In addition to their supervisor-led work, vac schemers work as a group on a non-live matter. “On the final day you partake in a mediation and negotiation exercise with the other vac schemers,” a trainee reported. “Someone acts as a mediator, and you have to reach a settlement. I found it a really authentic insight into all the processes that go into these matters.” 

Withers LLP

20 Old Bailey,
London,
EC4M 7AN
Website www.withersworldwide.com

  • Partners 189
  • Associates 258
  • Total trainees 32
  • Total staff 1,129
  • UK offices 1
  • Overseasoffices  16
  • Contacts 
  • Graduate recruiter: Graduate Recruitment [email protected] 02075976244
  • Training partner: Ceri Vokes
  • Application criteria 
  • Training contracts pa: 11
  • Applications pa: 900
  • Minimum required degree grade: 2:1
  • Minimum A levels: AAB
  • Vacation scheme places pa: 18
  • Dates and deadlines 
  • Training contract applications open: 1 November 2019
  • Training contract deadline, 2022 start: 31 July 2020
  • Vacation scheme applications open 1 November 2019
  • Vacation scheme 2020 deadline 31 January 2020
  • Open day deadline date 28 February 2020
  • Salary and benefits 
  • First-year salary: £38,000
  • Second-year salary: £40,000
  • Post-qualification salary: £63,000
  • Holiday entitlement: 23 days
  • Sponsorship 
  • LPC fees: Yes
  • GDL fees: Yes
  • Maintenance grant pa: £5,000
  • International and regional  
  • Offices with training contracts: London, Hong Kong
  • Overseas seats: Geneva, Hong Kong, Milan

Firm profile



Withers is a leading international law firm dedicated to the business, personal and philanthropic interests of successful people, their families, their businesses and their advisers. The firm’s mission is to offer a truly integrated legal service to people with sophisticated global wealth, management and business needs. Withers’ reputation in commercial transactions and litigation, along with its status as the largest private client team in Europe and leading family and trust disputes teams, sets it apart from other City firms. The firm is consistently ranked amongst the top international law firms in its major practice areas.

Main areas of work



The wealth of today’s private client has increased considerably and many are institutions in their own right. We have responded to these changing legal needs by broadening our international base and strengthening our range of legal services to offer comprehensive advice to its clients. The firm has unparalleled expertise in commercial and tax law, trusts, estate planning, litigation, charities, employment, family law, immigration and other legal issues facing high net worth individuals. Work is often international due to the complexity of our client base which includes some of the wealthiest global citizens. We have acted for 55% of the UK Sunday Times ‘Rich List’ and a significant number from the US and Hong Kong ‘Forbes’ rich lists. Trainees who speak a relevant language may have the opportunity to complete a seat in one of our offices abroad.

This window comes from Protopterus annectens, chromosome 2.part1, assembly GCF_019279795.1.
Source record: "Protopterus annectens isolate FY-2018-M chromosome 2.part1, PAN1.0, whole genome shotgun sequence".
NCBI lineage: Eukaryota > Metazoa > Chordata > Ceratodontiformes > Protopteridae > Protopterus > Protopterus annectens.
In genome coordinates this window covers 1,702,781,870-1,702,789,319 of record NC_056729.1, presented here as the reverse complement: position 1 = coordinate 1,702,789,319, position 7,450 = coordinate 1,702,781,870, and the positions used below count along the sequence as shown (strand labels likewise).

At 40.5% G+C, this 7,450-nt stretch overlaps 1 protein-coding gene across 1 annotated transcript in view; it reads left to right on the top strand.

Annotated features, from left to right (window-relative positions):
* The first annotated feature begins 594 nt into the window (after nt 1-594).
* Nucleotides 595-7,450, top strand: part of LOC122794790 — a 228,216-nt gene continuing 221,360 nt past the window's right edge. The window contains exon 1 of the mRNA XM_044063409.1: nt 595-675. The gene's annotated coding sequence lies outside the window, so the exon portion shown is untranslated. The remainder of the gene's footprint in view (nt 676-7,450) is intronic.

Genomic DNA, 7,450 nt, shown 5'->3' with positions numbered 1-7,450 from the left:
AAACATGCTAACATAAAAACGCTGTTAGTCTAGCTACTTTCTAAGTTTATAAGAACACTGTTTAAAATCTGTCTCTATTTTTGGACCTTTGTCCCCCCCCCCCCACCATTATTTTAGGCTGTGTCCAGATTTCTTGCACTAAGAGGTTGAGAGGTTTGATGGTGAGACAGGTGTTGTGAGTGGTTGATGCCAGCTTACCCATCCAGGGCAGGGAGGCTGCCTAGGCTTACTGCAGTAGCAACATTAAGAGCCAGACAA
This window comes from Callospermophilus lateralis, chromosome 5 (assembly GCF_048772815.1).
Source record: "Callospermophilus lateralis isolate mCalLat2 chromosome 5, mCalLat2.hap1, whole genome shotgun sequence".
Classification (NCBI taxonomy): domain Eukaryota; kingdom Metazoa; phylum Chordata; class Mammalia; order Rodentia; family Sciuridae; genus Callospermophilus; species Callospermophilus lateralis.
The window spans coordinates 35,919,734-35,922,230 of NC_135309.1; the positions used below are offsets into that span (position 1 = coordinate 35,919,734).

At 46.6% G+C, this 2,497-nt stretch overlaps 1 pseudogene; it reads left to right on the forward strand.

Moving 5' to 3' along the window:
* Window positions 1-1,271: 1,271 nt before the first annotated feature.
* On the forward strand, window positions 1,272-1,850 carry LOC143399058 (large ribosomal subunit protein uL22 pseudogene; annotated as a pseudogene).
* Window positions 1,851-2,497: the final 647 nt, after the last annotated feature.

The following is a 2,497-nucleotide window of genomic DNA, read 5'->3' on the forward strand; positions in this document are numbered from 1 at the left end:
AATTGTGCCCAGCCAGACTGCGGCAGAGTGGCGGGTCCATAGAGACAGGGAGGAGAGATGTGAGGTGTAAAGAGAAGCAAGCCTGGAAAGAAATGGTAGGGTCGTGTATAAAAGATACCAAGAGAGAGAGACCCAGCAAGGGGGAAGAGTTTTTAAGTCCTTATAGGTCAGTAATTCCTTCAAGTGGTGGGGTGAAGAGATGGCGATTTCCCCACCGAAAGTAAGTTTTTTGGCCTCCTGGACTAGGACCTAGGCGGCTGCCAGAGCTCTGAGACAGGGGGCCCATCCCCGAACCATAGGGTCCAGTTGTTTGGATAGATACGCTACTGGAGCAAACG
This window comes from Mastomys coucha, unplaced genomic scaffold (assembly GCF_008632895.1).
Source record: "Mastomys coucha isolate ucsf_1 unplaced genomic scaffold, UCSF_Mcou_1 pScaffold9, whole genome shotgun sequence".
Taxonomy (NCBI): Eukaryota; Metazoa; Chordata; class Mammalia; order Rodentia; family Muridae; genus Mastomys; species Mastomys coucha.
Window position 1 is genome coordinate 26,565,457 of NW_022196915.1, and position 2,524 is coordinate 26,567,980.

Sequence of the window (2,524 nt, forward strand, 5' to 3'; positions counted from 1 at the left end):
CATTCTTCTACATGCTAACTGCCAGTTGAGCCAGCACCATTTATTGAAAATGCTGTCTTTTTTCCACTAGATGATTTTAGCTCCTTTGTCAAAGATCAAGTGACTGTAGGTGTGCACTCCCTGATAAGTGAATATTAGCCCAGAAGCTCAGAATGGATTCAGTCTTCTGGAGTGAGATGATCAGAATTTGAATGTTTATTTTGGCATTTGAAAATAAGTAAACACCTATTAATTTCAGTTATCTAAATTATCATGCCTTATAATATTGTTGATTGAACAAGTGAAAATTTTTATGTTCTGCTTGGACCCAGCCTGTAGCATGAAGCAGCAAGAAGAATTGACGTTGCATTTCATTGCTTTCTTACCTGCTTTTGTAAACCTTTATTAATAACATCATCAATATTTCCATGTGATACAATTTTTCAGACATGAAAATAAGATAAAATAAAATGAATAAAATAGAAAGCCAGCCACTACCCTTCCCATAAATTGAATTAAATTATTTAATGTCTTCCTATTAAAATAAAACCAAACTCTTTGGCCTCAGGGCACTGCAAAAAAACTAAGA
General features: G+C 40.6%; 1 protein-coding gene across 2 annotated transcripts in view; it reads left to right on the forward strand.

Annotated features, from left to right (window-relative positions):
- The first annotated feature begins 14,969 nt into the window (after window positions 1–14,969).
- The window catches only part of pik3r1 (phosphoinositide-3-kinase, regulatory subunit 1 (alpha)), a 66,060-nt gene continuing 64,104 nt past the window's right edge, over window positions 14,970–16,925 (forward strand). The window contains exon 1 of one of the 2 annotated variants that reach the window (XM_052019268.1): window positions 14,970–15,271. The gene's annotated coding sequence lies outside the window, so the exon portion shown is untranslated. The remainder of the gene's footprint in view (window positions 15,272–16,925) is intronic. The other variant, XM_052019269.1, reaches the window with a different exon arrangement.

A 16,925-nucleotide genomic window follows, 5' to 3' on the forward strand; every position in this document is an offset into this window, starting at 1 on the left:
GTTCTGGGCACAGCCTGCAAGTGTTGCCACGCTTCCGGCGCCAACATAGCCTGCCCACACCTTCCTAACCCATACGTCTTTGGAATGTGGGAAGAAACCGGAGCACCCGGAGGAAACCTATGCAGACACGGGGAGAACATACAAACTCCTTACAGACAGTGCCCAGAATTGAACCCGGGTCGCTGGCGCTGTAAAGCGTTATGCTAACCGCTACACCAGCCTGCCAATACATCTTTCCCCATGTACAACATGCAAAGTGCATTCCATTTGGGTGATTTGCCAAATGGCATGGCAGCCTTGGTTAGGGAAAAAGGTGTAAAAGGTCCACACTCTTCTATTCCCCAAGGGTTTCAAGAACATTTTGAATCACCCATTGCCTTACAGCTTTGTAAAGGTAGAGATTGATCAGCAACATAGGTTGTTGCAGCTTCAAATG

Training opportunities



Each year the firm looks for a diverse mix of trainees who are excited by the prospect of working with leaders in their field. Trainees must have an excellent academic background and great attention to detail. Team players with leadership potential are of interest to the firm, as is an international outlook and foreign language skills. Trainees spend six months in four different departments. Working in a team with a partner and an assistant solicitor provides autonomy, responsibility and fast development. Buddy and mentor systems as well as on the job training ensure trainees are fully supported from the outset.

Vacation scheme



The firm runs two-week long placements at Easter and over the summer in London. Apply online by 31st January 2020 for places in 2020. Interviews take place between January and March.

Open days and first-year opportunities



The firm runs an open day for first-year law students in April. Apply online by 28th February 2020 for a place in 2020.

Other benefits



The firm offers a wide range of benefits including: flexible gym membership, private medical, season ticket loan, lifestyle discount etc. 

University law careers fairs 2019



• Edinburgh – Wednesday 25th September
• Bristol – Thursday 3rd October
• Nottingham – Monday 21st October
• SOAS – Tuesday 16th October
• Cambridge – Thursday 24th October
• Queen Mary – Tuesday 22nd October
• Warwick – Tuesday 22nd October
• UCL – Monday 28th October
• LSE – Tuesday 22nd October
• Oxford – Saturday 9th November
• Exeter – Wednesday 20th November
• Durham – Wednesday 20th November

Social media



LinkedIn withers-llp
Twitter
@WithersRecruits
Facebook
WithersWorld

This Firm's Rankings in
UK Guide, 2019

Ranked Departments

    • Agriculture & Rural Affairs (Band 2)
    • Employment: Senior Executive (Band 1)
    • Family/Matrimonial (Band 1)
    • Professional Negligence: Legal (Band 3)
    • Art and Cultural Property Law (Band 2)
    • Charities (Band 2)
    • Court of Protection: Property & Affairs (Band 1)
    • Defamation/Reputation Management (Band 4)
    • Fraud: Civil (Band 4)
    • Tax: Contentious: Fraud (Band 2)